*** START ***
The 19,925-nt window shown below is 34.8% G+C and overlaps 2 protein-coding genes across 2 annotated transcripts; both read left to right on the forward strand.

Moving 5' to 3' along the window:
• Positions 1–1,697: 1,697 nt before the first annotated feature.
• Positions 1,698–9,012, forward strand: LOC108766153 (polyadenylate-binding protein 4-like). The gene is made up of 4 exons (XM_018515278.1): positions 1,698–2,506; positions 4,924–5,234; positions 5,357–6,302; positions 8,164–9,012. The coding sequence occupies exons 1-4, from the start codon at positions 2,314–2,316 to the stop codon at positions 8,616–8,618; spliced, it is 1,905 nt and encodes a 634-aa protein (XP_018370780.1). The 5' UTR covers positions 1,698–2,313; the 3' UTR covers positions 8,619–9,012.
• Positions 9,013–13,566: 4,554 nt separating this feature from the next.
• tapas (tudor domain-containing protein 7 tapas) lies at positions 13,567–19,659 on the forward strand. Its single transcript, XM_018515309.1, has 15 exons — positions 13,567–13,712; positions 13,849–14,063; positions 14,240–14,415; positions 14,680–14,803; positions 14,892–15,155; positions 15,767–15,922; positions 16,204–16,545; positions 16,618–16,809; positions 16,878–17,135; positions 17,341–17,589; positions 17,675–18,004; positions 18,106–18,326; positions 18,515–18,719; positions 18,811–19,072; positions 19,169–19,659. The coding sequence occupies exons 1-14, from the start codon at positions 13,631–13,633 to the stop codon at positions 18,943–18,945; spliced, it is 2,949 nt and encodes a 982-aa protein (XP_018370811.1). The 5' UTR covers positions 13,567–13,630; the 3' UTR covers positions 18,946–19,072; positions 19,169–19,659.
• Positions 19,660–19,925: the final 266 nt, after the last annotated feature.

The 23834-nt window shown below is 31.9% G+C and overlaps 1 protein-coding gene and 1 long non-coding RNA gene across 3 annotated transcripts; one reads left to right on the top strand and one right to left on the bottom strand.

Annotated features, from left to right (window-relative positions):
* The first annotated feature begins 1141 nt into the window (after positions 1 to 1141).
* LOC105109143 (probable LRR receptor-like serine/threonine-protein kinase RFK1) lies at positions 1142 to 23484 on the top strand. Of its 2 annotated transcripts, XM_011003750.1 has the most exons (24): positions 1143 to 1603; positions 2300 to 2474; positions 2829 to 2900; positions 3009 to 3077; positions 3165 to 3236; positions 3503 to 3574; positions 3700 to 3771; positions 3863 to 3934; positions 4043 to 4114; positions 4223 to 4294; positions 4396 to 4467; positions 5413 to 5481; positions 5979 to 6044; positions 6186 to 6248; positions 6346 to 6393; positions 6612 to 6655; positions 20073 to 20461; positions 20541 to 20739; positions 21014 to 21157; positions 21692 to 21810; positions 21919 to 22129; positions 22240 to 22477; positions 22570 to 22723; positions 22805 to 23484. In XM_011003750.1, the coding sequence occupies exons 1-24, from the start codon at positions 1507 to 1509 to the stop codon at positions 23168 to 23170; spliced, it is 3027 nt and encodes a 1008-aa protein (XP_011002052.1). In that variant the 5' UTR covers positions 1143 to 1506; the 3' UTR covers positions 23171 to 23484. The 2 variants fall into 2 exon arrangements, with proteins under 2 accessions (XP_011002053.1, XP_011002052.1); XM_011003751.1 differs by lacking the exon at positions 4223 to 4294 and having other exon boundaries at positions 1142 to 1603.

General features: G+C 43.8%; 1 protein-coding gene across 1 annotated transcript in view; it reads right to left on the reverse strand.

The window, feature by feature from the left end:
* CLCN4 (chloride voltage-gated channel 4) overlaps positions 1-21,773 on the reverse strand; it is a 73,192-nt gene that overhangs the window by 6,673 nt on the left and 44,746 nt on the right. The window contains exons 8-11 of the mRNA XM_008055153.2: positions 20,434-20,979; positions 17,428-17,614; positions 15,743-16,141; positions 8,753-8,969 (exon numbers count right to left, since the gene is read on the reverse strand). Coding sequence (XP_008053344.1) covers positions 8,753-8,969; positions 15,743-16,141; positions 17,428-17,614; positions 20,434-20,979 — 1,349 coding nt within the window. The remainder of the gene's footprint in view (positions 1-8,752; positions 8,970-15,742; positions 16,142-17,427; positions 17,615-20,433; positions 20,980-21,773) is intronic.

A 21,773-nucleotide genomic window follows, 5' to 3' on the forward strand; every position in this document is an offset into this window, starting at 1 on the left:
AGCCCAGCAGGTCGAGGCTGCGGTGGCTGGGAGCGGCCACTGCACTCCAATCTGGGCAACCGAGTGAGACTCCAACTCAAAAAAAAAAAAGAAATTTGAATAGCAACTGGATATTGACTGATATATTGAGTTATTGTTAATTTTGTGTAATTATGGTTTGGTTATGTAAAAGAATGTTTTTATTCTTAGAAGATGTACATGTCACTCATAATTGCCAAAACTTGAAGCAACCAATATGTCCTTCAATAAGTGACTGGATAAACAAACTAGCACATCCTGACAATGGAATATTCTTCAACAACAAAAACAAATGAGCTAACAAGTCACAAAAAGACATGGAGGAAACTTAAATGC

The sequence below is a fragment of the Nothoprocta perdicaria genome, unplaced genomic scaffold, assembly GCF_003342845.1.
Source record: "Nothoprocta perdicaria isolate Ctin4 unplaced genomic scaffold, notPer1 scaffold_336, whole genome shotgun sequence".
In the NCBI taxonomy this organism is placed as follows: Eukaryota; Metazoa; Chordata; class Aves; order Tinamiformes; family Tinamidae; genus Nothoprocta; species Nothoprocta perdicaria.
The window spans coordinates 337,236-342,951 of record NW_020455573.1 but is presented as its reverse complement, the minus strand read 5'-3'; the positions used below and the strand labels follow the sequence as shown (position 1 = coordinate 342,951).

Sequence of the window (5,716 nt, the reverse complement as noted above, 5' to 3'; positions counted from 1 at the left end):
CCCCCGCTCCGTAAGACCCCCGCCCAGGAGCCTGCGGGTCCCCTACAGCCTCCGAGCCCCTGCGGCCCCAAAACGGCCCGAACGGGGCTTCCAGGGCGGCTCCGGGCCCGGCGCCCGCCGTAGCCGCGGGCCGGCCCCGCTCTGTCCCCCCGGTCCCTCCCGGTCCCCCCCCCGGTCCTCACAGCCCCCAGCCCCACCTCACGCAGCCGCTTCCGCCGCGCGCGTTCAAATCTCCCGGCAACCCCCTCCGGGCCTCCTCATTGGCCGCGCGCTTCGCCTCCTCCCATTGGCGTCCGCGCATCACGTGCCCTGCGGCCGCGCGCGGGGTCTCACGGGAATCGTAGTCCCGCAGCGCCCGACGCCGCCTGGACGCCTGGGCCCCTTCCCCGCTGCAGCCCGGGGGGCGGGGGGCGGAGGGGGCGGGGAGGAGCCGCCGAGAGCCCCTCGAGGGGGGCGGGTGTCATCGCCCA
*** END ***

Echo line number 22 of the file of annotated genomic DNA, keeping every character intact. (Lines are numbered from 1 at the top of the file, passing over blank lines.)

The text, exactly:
CCCCCGCTCCGTAAGACCCCCGCCCAGGAGCCTGCGGGTCCCCTACAGCCTCCGAGCCCCTGCGGCCCCAAAACGGCCCGAACGGGGCTTCCAGGGCGGCTCCGGGCCCGGCGCCCGCCGTAGCCGCGGGCCGGCCCCGCTCTGTCCCCCCGGTCCCTCCCGGTCCCCCCCCCGGTCCTCACAGCCCCCAGCCCCACCTCACGCAGCCGCTTCCGCCGCGCGCGTTCAAATCTCCCGGCAACCCCCTCCGGGCCTCCTCATTGGCCGCGCGCTTCGCCTCCTCCCATTGGCGTCCGCGCATCACGTGCCCTGCGGCCGCGCGCGGGGTCTCACGGGAATCGTAGTCCCGCAGCGCCCGACGCCGCCTGGACGCCTGGGCCCCTTCCCCGCTGCAGCCCGGGGGGCGGGGGGCGGAGGGGGCGGGGAGGAGCCGCCGAGAGCCCCTCGAGGGGGGCGGGTGTCATCGCCCA